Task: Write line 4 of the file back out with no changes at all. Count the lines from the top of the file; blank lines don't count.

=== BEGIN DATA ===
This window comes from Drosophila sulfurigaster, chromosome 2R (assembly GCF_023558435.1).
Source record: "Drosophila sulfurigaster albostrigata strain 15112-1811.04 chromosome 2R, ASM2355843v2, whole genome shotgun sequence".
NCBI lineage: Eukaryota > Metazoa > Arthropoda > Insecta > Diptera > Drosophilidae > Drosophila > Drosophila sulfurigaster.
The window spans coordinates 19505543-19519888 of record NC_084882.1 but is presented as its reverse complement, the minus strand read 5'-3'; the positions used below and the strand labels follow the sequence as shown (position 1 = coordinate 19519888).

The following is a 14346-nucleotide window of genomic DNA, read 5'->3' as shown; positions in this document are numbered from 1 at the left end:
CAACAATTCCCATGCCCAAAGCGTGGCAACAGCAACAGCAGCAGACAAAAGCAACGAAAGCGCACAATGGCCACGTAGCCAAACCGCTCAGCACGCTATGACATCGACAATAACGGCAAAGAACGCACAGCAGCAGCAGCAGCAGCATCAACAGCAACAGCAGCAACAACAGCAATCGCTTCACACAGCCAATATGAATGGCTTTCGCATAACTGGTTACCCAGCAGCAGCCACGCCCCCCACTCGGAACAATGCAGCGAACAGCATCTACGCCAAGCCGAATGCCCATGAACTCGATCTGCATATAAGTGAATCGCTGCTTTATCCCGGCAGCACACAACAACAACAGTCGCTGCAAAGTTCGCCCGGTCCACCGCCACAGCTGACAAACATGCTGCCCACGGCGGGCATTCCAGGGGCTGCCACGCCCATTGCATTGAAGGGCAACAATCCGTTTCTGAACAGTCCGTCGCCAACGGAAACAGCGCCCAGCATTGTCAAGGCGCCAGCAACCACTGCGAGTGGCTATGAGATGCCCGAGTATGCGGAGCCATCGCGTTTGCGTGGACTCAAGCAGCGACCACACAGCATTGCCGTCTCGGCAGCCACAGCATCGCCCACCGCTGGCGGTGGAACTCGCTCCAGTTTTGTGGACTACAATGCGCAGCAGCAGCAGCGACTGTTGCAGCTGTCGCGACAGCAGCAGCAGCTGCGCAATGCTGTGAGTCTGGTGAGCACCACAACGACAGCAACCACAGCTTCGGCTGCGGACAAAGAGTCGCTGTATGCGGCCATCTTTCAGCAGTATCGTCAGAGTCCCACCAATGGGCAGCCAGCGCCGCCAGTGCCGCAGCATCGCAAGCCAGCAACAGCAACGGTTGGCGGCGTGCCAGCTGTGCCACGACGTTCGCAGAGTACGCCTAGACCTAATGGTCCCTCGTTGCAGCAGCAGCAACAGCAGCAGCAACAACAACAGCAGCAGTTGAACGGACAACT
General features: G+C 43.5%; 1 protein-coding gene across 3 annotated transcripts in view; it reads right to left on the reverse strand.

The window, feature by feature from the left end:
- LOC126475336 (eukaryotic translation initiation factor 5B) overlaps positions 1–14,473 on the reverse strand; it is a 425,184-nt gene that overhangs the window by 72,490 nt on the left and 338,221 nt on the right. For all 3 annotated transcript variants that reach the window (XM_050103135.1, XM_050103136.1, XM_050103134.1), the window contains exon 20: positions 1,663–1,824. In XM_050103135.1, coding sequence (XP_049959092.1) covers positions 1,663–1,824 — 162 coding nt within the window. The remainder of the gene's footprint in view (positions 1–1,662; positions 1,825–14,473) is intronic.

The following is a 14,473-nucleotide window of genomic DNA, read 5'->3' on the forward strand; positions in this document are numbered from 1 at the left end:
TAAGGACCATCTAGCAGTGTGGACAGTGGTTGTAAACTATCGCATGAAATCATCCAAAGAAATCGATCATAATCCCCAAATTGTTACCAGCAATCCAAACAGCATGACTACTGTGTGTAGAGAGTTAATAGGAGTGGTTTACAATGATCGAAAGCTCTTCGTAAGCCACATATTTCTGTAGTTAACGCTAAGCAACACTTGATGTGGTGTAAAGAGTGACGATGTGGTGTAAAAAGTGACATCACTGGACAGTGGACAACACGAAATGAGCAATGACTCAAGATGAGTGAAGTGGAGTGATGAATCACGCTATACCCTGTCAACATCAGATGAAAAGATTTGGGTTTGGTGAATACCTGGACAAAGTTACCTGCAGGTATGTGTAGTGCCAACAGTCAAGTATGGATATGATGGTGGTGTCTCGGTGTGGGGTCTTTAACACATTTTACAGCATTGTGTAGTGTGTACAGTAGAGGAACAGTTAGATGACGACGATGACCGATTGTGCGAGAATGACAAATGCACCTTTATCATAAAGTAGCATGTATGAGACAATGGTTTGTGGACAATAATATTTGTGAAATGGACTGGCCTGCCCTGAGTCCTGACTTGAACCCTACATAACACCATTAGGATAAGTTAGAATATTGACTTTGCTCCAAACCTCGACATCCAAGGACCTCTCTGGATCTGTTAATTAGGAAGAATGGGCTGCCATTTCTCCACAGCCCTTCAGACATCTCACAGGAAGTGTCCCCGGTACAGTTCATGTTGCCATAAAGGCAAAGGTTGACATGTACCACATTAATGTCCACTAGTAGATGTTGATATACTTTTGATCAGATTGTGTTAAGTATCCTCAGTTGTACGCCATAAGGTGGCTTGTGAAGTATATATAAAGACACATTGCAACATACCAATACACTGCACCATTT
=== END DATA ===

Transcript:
The window spans coordinates 19505543-19519888 of record NC_084882.1 but is presented as its reverse complement, the minus strand read 5'-3'; the positions used below and the strand labels follow the sequence as shown (position 1 = coordinate 19519888).